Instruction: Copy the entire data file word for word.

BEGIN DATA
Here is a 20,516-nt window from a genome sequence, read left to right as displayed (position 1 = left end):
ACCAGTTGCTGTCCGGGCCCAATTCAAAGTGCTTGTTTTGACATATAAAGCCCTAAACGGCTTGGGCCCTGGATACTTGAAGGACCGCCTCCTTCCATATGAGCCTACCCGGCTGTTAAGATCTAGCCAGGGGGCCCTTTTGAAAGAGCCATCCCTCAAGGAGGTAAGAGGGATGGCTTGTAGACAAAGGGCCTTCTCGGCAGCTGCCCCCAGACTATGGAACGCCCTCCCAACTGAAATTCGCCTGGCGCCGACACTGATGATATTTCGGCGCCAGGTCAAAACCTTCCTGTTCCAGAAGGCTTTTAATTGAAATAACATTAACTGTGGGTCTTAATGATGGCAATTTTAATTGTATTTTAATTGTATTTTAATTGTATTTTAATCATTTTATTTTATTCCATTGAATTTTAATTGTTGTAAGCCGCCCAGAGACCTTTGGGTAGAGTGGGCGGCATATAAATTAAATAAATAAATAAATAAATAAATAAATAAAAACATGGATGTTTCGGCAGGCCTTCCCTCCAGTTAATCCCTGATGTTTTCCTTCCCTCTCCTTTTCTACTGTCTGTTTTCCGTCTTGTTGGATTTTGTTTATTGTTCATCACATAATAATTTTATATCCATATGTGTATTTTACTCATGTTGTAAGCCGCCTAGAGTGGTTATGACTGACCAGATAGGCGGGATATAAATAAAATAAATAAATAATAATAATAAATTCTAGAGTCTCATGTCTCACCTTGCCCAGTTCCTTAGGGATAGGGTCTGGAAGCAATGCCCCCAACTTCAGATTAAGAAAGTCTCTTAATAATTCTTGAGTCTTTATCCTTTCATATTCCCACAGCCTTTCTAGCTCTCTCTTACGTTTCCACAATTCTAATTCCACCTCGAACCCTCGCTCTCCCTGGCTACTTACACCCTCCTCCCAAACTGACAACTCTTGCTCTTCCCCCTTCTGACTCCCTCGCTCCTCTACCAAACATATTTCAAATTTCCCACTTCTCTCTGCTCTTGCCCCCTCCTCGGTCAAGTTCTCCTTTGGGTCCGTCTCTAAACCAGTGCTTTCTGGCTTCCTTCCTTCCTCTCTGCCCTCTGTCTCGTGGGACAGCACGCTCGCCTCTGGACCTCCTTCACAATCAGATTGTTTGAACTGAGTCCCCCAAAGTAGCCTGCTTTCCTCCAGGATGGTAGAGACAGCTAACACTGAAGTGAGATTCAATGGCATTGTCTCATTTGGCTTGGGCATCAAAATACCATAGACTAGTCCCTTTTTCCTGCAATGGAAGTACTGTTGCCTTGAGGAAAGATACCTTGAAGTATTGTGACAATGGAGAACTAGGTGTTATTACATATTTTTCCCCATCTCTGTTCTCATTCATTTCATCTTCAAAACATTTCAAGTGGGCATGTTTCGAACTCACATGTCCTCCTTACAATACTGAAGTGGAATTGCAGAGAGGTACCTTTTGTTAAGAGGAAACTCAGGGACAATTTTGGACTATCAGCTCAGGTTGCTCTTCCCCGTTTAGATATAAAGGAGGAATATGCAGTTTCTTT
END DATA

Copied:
Here is a 20,516-nt window from a genome sequence, read left to right as displayed (position 1 = left end):
ACCAGTTGCTGTCCGGGCCCAATTCAAAGTGCTTGTTTTGACATATAAAGCCCTAAACGGCTTGGGCCCTGGATACTTGAAGGACCGCCTCCTTCCATATGAGCCTACCCGGCTGTTAAGATCTAGCCAGGGGGCCCTTTTGAAAGAGCCATCCCTCAAGGAGGTAAGAGGGATGGCTTGTAGACAAAGGGCCTTCTCGGCAGCTGCCCCCAGACTATGGAACGCCCTCCCAACTGAAATTCGCCTGGCGCCGACACTGATGATATTTCGGCGCCAGGTCAAAACCTTCCTGTTCCAGAAGGCTTTTAATTGAAATAACATTAACTGTGGGTCTTAATGATGGCAATTTTAATTGTATTTTAATTGTATTTTAATTGTATTTTAATCATTTTATTTTATTCCATTGAATTTTAATTGTTGTAAGCCGCCCAGAGACCTTTGGGTAGAGTGGGCGGCATATAAATTAAATAAATAAATAAATAAATAAATAAATAAAAACATGGATGTTTCGGCAGGCCTTCCCTCCAGTTAATCCCTGATGTTTTCCTTCCCTCTCCTTTTCTACTGTCTGTTTTCCGTCTTGTTGGATTTTGTTTATTGTTCATCACATAATAATTTTATATCCATATGTGTATTTTACTCATGTTGTAAGCCGCCTAGAGTGGTTATGACTGACCAGATAGGCGGGATATAAATAAAATAAATAAATAATAATAATAAATTCTAGAGTCTCATGTCTCACCTTGCCCAGTTCCTTAGGGATAGGGTCTGGAAGCAATGCCCCCAACTTCAGATTAAGAAAGTCTCTTAATAATTCTTGAGTCTTTATCCTTTCATATTCCCACAGCCTTTCTAGCTCTCTCTTACGTTTCCACAATTCTAATTCCACCTCGAACCCTCGCTCTCCCTGGCTACTTACACCCTCCTCCCAAACTGACAACTCTTGCTCTTCCCCCTTCTGACTCCCTCGCTCCTCTACCAAACATATTTCAAATTTCCCACTTCTCTCTGCTCTTGCCCCCTCCTCGGTCAAGTTCTCCTTTGGGTCCGTCTCTAAACCAGTGCTTTCTGGCTTCCTTCCTTCCTCTCTGCCCTCTGTCTCGTGGGACAGCACGCTCGCCTCTGGACCTCCTTCACAATCAGATTGTTTGAACTGAGTCCCCCAAAGTAGCCTGCTTTCCTCCAGGATGGTAGAGACAGCTAACACTGAAGTGAGATTCAATGGCATTGTCTCATTTGGCTTGGGCATCAAAATACCATAGACTAGTCCCTTTTTCCTGCAATGGAAGTACTGTTGCCTTGAGGAAAGATACCTTGAAGTATTGTGACAATGGAGAACTAGGTGTTATTACATATTTTTCCCCATCTCTGTTCTCATTCATTTCATCTTCAAAACATTTCAAGTGGGCATGTTTCGAACTCACATGTCCTCCTTACAATACTGAAGTGGAATTGCAGAGAGGTACCTTTTGTTAAGAGGAAACTCAGGGACAATTTTGGACTATCAGCTCAGGTTGCTCTTCCCCGTTTAGATATAAAGGAGGAATATGCAGTTTCTTT